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Learning at college about wave partile duality

  1. Dec 11, 2005 #1
    i've been learning at college about wave partile duality, how some phenomena can only be explained using the wave theory, but for some background reading i decided to read QED and in the introduction feynman says light behaves like particles. can anyone enlighten me?
     
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  3. Dec 11, 2005 #2

    selfAdjoint

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    This has been discussed on a number of recent threads but, because of the Feynmann QED reference, perhaps a further explanation is appropriate. We can OBSERVE photons (and other "particles") as waves or as particles .

    This depends on the kind of experiment we do; if the experiment depends on the momentum of the photon, then it can be interpreted as a particle with momentum and energy. If it is an interference type experiment, like the famous double slit, then it is usually interpreted as a wave phenomenon.

    But Feynmann saw a way to explain the slit experiment with a particle interpretation. He theorized that the particle has an amplitude which is a complex number (he never calls it that, but if you follow his rules for adding and multiplying his "little arrows", that is what they boil down to). The particle follows all possible paths in the experiment and you add up the amplitudes over the paths and most of them cancel each other out, and Presto! the interference comes out.

    This does not mean Feynmann denied the wave interpretation or said that only a particle interpretation is necessary. His book is, after all, a description of the QED field theory, in which fields are the primary constituents, and particles in any guise are just quanta, bundles of field energy that come and go.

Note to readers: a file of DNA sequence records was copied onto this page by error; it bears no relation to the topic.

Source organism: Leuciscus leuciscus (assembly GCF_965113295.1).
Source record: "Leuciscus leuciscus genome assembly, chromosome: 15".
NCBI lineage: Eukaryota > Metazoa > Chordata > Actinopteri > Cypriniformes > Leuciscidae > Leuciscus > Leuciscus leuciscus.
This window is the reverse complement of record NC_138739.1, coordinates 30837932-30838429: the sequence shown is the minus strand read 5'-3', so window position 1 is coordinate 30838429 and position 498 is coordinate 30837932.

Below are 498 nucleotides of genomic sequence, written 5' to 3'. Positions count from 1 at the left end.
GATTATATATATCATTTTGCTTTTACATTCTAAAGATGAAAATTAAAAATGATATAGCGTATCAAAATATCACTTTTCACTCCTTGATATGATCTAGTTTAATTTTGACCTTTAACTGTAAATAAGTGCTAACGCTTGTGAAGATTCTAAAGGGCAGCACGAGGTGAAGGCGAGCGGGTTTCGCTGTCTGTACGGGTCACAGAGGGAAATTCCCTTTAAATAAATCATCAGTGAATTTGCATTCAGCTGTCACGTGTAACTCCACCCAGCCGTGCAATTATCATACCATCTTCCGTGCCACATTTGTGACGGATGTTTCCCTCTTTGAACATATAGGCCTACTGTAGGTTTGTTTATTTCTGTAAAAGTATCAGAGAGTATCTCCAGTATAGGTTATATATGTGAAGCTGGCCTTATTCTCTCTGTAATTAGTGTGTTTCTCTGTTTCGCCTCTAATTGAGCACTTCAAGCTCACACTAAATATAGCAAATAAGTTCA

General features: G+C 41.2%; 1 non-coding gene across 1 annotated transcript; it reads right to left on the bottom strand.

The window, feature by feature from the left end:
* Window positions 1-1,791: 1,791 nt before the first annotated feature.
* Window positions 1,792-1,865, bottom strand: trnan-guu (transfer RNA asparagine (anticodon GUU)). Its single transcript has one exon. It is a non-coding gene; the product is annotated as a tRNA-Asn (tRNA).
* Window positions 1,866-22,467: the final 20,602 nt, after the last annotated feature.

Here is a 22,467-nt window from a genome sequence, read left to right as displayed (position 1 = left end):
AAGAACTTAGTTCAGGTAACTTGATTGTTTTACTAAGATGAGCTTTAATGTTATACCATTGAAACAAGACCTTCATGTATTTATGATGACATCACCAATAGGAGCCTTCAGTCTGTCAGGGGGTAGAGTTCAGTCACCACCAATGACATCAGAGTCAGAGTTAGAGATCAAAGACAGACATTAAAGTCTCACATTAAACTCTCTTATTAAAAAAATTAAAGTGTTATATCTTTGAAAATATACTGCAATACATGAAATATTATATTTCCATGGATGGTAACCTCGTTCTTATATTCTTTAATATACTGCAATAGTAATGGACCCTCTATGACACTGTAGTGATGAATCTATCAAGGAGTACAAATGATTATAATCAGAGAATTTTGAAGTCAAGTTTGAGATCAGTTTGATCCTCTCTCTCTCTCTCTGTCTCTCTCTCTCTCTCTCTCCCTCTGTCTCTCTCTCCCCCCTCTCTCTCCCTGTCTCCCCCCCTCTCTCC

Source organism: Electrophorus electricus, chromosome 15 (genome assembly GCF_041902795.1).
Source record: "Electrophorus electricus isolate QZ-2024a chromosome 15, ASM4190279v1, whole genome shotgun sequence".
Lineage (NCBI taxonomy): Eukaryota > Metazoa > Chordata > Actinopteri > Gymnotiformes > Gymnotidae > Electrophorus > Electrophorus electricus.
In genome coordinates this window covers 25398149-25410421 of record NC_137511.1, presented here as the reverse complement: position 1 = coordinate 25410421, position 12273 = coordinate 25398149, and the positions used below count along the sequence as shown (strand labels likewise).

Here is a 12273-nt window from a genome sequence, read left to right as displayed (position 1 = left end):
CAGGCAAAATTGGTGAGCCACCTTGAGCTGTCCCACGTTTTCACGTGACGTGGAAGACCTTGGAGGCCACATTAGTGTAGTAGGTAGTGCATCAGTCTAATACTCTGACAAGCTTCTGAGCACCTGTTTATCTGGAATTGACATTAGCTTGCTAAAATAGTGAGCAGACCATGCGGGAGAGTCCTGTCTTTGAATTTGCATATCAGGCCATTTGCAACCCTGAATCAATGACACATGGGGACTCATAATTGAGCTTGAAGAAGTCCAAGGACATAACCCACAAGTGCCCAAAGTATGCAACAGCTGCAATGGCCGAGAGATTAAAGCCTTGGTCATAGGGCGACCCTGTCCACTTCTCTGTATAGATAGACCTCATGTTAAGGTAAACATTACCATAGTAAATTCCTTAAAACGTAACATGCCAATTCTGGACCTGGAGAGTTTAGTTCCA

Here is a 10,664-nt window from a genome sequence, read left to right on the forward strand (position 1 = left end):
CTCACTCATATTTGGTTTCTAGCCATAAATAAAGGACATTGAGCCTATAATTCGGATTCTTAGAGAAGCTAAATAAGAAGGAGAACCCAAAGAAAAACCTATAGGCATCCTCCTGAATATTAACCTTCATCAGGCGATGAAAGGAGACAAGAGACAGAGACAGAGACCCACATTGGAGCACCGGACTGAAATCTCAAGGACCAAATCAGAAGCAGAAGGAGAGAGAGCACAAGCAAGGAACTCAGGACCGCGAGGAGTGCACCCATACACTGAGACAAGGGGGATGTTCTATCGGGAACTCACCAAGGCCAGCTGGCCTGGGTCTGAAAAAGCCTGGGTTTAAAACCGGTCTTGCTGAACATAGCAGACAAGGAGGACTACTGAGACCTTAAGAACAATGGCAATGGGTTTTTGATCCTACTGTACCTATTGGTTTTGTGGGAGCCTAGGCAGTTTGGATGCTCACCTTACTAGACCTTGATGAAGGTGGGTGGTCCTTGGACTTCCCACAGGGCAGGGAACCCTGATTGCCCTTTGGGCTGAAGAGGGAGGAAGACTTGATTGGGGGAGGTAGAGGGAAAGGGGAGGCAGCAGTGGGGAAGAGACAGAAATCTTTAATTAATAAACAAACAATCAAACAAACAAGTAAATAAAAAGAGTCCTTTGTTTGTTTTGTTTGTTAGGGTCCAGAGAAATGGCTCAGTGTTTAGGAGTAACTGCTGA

Last edited: Dec 11, 2005
  4. Dec 11, 2005 #3
    Really? I say photons behave like waves between measurements, but behaves like particles WHENEVER observed. Double slit experiments only let us better infer photons wave-like behavior between measurements. There is no duality between experiments, there is quantum dynamics via Schrödinger eq. and there is quantum measurment via projection states into eigenstates.
     
  5. Dec 11, 2005 #4

    selfAdjoint

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    Quantum mechanics doesn't say what photons are like "between measurements" except to give them states in a Hilbert space which evolve unitarily. This is neither wave nor particle nor indeed anything defined in spacetime, but a mathematical model.
     
  6. Dec 11, 2005 #5
    but he wrote 'I want to emphasise that light comes in this form - particles. It is very important to know that light behaves like particles, especially for those of you who have gone to school, where you were probably told something about light behaving like waves. I'm telling you the way it does behave - like particles.

    so i'm still quite confused.
    :confused:
     
  7. Dec 21, 2005 #6
    I think the "particle" Feynmann means is not a classical partical.If we use Feymann's theory to explain all,a classical partical do also have infinite paths to go from A to B,and each path has a complex amplitude.But different from the quantuam world,the amplitudes vary so fast that at last only one path is possible,and all information about the phase loses.So,in classical world,partical is partical, wave is wave;while in the quantum world,they entangle together.
    Thanks for criticism.
     
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